In accordance with the present invention, the components, process steps, and/or data structures may be implemented using various types of operating systems, computing platforms, computer programs, and/or general purpose machines. In addition, those of ordinary skill in the art will recognize that devices of a less general purpose nature, such as hardwired devices, field programmable gate arrays (FPGAs), application specific integrated circuits (ASICs), or the like, may also be used without departing from the scope and spirit of the inventive concepts disclosed herein.

FIG. 2 illustrates a flow diagram of a method for emulating a proxy server on a foreign network with a client computer configured to access another proxy server on a home network. FIG. 3 illustrates a schematic diagram of an apparatus 300 for emulating a proxy server on a foreign network with a client computer configured to access another proxy server on a home network.

A user device, such as a client computer 302 or any other computing device, may originally be configured to access a specific proxy server (not shown) on a home network (not shown). Most Internet browsers provide a feature that reads the proxy settings from a URL specified in the browser's proxy settings. MIS department and Internet Service Providers can take advantage of this feature to administer the proxy settings for client browsers in a central location—i.e. a proxy auto configuration file. As illustrated in FIG. 3, while away from the home network, the client computer 302 may be connected to the apparatus 300. The apparatus 300 may be, for example, a server or a router and may further comprise an internal interface 304, a redirection and session state management driver 306, a proxy server 308 or web server, and an external interface 310. The apparatus 300 also acts as a barrier and a buffer between the client computer 302 and the Internet 312. A client application program, such as a web browser, hosted on the client computer 302 allows a user to specify a Universal Resource Locator (URL) address in the web browser. Generally, the web browser uses an HTTP protocol to access the apparatus 300. However, the web browser may also be configured to request proxies with other protocols, such as FTP.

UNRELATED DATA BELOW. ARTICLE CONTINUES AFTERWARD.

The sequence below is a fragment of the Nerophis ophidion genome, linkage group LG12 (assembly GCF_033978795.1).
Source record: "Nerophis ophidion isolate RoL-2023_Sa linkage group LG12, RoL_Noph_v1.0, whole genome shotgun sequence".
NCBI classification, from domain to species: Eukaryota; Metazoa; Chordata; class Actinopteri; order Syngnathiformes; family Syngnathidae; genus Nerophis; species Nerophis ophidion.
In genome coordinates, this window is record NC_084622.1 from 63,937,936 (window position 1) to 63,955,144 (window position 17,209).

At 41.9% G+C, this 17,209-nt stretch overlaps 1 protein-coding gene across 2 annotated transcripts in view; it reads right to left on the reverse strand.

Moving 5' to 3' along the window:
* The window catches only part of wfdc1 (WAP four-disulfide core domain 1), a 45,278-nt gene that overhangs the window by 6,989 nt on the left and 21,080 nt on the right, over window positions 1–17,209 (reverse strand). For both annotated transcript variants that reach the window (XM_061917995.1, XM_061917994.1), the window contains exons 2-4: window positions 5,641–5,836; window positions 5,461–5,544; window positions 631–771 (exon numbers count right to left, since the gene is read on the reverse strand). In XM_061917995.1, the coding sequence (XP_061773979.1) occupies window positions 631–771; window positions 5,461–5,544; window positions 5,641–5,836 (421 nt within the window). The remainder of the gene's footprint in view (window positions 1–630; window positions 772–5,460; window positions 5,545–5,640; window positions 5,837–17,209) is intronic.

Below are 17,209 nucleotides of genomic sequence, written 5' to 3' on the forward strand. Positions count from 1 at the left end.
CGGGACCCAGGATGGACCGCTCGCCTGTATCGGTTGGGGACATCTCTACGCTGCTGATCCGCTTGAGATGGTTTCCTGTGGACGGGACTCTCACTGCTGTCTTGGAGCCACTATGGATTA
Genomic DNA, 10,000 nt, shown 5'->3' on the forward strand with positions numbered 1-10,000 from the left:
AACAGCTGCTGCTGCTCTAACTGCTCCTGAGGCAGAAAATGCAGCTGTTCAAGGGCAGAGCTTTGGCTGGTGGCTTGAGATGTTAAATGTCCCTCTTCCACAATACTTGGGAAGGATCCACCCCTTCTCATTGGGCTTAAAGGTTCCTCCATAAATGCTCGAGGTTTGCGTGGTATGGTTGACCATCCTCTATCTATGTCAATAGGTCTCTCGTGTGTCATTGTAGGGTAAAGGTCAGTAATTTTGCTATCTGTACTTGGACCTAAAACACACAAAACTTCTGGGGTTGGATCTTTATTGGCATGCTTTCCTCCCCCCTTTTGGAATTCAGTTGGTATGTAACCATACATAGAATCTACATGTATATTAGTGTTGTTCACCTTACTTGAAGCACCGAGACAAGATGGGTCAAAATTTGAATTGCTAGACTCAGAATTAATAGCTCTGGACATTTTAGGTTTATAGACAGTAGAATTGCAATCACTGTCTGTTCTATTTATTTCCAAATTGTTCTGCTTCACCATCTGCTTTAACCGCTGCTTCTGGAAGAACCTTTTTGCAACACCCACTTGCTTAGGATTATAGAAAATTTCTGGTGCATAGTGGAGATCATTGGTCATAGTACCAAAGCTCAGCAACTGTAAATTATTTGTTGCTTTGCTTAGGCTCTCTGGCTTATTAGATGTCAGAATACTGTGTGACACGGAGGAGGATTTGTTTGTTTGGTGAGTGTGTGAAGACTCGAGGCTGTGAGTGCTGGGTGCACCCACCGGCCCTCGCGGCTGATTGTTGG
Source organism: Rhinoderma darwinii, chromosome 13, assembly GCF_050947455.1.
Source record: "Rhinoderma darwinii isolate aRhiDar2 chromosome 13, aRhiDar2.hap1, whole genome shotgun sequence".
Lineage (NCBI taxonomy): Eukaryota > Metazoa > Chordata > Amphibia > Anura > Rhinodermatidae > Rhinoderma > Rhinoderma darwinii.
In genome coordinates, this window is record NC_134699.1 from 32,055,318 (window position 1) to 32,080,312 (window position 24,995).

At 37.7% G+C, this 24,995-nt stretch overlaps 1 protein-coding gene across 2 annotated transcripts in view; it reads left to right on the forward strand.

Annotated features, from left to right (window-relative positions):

When a request is made by the client computer 302, packets containing proxy requests sent by the client computer 302 are intercepted by the apparatus 300 in a first block 202 of FIG. 2. More specifically, the internal interface 304 receives packets from the client computer 302. The internal interface may comprise a hardware component having a software driver that interfaces between the server 300 and the network to which the client computer 302 is attached. Traffic through the internal interface 304 passes either from the client computer 302 to the redirection and session state management 306 or from the redirection and session state management 306 to the client computer 302.